18 November 2009

Dynasties: The Romanovs

By Isabel Roman

When one thinks of the Romanov Dynasty of Imperial Russia, one usually thinks of Nicholas II, the last tsar. A weak ruler, his claim to fame was his revolutionary capture and subsequent death. More importantly to the Romanov name in the 20th century were the rumors about his daughter, Anastasia, and whether she survived. More movies were made about her than about Nicholas II who, at the time of his death, ruled over 1/2 the world and is worth US $881 million (1916) and today: $290.7 billion.

But who were the Romanovs? How did they become so powerful? Where did they come from?

Technically Nicholas II was of the Holstein-Gottorp-Romanov Dynasty, a descendant of German born Catherine II of the House of Anhalt-Zerbst and either Peter III, grandson of Peter the Great (the most likely), or Serge Saltykov, one of Catherine's lovers (probably a rumor started by her to anger Peter).

Peter III, in turn, was the son of Karl Friedrich, Duke of Holstein-Gottorp (nephew of the childless Charles XII of Sweden) and Anna Petrovna, a daughter of Emperor Peter the Great of Russia and his second wife, Catherine I of Russia. He claimed both the Russian throne and the Swedish one, and had his aunt, Elizabeth I, not declared him her heir, would have become Sweden's king.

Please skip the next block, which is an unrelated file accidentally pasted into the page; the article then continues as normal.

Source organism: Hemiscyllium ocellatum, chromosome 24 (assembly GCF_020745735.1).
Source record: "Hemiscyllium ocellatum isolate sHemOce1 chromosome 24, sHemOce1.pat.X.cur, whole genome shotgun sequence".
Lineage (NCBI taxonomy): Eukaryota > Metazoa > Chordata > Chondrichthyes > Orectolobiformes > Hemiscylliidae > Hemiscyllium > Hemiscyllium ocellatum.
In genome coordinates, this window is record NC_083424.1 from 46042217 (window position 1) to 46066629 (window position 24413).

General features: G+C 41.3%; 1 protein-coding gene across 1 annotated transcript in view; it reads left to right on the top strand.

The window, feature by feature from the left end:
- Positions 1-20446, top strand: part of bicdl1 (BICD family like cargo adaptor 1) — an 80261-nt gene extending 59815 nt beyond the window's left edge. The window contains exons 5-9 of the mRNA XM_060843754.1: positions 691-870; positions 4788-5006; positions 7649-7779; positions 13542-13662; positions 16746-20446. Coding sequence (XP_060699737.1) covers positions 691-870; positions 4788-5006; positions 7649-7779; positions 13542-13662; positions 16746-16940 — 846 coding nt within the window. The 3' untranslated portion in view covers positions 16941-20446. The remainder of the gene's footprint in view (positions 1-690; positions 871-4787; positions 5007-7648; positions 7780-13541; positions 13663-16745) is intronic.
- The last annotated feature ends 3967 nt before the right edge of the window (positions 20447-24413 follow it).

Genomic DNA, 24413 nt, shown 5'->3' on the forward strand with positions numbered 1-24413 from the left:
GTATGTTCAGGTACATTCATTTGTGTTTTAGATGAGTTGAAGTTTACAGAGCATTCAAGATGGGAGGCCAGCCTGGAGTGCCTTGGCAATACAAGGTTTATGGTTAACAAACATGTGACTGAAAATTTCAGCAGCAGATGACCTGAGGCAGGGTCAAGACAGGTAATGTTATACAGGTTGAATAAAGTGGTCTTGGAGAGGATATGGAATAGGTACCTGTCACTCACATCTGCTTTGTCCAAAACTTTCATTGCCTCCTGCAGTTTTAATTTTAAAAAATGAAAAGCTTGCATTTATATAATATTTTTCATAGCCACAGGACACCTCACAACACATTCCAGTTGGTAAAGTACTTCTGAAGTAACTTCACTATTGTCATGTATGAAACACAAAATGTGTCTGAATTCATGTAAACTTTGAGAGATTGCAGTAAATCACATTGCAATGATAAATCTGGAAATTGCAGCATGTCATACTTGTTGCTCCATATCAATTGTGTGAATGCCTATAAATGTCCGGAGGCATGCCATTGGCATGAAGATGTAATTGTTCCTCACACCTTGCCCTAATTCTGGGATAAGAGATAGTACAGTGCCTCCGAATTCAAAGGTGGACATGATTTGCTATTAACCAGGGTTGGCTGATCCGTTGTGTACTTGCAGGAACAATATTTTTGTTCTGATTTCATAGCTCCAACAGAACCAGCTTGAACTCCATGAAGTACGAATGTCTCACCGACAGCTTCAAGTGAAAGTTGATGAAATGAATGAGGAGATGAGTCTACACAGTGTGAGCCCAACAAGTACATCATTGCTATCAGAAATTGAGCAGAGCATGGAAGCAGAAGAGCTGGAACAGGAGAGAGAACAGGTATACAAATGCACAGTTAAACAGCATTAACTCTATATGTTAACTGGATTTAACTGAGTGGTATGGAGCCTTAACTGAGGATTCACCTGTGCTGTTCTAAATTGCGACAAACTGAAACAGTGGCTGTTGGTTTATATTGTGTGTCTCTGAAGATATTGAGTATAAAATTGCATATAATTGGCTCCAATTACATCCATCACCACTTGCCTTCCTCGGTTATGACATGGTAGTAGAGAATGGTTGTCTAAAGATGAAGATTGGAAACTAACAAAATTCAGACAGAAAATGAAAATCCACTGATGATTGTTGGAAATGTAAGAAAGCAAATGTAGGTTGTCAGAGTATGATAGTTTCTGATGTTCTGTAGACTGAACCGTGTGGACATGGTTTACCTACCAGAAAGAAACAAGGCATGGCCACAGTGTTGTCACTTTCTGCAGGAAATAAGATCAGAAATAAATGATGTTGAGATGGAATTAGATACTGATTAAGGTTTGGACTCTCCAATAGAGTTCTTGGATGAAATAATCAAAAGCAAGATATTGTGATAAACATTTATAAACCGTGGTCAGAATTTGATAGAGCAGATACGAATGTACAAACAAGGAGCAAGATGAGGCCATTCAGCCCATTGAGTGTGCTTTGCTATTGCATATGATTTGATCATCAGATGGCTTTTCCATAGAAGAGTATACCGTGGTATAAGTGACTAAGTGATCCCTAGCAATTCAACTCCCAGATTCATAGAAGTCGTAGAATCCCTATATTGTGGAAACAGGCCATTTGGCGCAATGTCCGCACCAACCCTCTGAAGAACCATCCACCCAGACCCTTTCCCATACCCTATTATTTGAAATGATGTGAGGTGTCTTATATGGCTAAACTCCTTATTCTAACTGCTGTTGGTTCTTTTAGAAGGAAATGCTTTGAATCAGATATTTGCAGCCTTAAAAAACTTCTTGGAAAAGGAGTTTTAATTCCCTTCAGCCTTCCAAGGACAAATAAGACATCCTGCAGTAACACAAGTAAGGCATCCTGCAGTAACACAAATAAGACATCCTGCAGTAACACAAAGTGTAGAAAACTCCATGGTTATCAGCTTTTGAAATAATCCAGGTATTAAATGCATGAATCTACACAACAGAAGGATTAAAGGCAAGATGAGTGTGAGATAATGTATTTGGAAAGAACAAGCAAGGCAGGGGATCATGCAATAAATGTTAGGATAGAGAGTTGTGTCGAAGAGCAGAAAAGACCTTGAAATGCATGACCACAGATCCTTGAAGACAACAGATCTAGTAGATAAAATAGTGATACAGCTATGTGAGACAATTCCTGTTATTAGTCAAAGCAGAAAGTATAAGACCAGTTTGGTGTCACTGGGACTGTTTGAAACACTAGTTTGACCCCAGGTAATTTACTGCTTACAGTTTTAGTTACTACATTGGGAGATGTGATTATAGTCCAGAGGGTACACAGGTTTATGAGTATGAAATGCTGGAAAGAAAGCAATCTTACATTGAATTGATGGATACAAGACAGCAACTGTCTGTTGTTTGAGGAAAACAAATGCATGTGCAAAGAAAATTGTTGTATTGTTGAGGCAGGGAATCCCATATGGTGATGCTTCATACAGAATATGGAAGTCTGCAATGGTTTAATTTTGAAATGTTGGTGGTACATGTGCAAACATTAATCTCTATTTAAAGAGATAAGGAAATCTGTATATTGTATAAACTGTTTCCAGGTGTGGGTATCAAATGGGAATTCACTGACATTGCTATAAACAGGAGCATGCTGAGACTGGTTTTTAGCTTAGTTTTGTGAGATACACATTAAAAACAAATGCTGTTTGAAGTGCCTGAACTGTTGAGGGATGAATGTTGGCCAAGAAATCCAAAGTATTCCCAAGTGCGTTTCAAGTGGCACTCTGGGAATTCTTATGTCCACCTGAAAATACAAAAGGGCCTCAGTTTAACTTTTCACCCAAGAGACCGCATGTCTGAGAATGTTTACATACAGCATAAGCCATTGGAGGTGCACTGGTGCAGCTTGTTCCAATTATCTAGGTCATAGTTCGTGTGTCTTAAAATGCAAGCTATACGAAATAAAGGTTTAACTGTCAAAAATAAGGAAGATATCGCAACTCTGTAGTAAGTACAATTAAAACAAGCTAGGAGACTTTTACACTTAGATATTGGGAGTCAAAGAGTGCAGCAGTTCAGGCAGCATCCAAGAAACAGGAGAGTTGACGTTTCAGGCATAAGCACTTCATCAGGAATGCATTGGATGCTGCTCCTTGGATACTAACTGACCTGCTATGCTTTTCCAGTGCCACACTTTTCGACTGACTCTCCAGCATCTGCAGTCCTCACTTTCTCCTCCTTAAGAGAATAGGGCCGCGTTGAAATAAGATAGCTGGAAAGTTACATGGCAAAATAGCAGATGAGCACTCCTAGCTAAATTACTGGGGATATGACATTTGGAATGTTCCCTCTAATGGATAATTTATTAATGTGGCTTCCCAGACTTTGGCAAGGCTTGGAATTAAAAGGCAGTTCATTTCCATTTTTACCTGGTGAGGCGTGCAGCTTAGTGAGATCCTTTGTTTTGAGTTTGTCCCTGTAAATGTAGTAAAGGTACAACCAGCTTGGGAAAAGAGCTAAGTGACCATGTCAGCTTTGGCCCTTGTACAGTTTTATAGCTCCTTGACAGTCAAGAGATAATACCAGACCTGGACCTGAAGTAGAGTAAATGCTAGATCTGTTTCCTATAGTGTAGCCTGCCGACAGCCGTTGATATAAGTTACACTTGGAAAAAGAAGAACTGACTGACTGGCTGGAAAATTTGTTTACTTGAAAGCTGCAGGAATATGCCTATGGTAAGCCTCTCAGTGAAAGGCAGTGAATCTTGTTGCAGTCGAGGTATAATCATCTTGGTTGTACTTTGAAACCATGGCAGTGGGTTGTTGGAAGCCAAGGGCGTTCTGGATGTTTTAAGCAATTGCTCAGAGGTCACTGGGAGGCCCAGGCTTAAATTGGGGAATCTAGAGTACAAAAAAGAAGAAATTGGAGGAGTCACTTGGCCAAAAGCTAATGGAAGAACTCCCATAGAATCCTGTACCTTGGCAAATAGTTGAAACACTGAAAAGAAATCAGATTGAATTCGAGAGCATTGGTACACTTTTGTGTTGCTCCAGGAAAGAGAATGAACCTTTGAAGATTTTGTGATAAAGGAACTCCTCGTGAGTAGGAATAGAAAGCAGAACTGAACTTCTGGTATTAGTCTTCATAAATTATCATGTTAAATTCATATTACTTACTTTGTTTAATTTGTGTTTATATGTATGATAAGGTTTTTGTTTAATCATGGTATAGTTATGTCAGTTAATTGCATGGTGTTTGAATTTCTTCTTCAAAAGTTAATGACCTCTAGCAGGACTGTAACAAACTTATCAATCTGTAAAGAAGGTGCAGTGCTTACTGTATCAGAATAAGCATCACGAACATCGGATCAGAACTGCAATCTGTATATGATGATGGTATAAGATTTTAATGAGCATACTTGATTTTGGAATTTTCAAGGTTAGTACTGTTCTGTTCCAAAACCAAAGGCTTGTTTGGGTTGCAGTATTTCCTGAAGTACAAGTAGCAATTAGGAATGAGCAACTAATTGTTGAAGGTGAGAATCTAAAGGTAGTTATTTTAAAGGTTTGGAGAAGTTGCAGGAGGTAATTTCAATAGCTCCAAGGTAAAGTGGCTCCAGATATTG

Traveling father back in time, the original Romanov Dynasty began with Anastasia Romanovna Zakharyina-Yurieva's marriage to Ivan the Terrible. Anastasia's brother took the surname Romanov (from his father, Roman or his patronymic Romanovich) when her son, Fyodor I, died. Though forced into a monastery, his son, 16-year-old son Mikhail Romanov was elected tsar.